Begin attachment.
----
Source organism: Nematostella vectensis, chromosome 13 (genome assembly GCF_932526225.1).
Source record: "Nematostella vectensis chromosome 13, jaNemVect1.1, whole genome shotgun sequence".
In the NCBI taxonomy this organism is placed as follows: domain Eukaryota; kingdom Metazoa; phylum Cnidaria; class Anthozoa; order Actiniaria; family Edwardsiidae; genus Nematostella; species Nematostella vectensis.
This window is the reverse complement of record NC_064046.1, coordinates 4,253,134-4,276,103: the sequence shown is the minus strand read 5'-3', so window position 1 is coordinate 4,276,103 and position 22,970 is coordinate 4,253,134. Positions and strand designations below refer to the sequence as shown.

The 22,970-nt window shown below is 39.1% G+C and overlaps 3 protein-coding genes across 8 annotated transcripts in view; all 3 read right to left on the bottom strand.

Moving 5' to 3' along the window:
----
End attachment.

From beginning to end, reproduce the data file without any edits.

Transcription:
Source organism: Nematostella vectensis, chromosome 13 (genome assembly GCF_932526225.1).
Source record: "Nematostella vectensis chromosome 13, jaNemVect1.1, whole genome shotgun sequence".
In the NCBI taxonomy this organism is placed as follows: domain Eukaryota; kingdom Metazoa; phylum Cnidaria; class Anthozoa; order Actiniaria; family Edwardsiidae; genus Nematostella; species Nematostella vectensis.
This window is the reverse complement of record NC_064046.1, coordinates 4,253,134-4,276,103: the sequence shown is the minus strand read 5'-3', so window position 1 is coordinate 4,276,103 and position 22,970 is coordinate 4,253,134. Positions and strand designations below refer to the sequence as shown.

The 22,970-nt window shown below is 39.1% G+C and overlaps 3 protein-coding genes across 8 annotated transcripts in view; all 3 read right to left on the bottom strand.

Moving 5' to 3' along the window: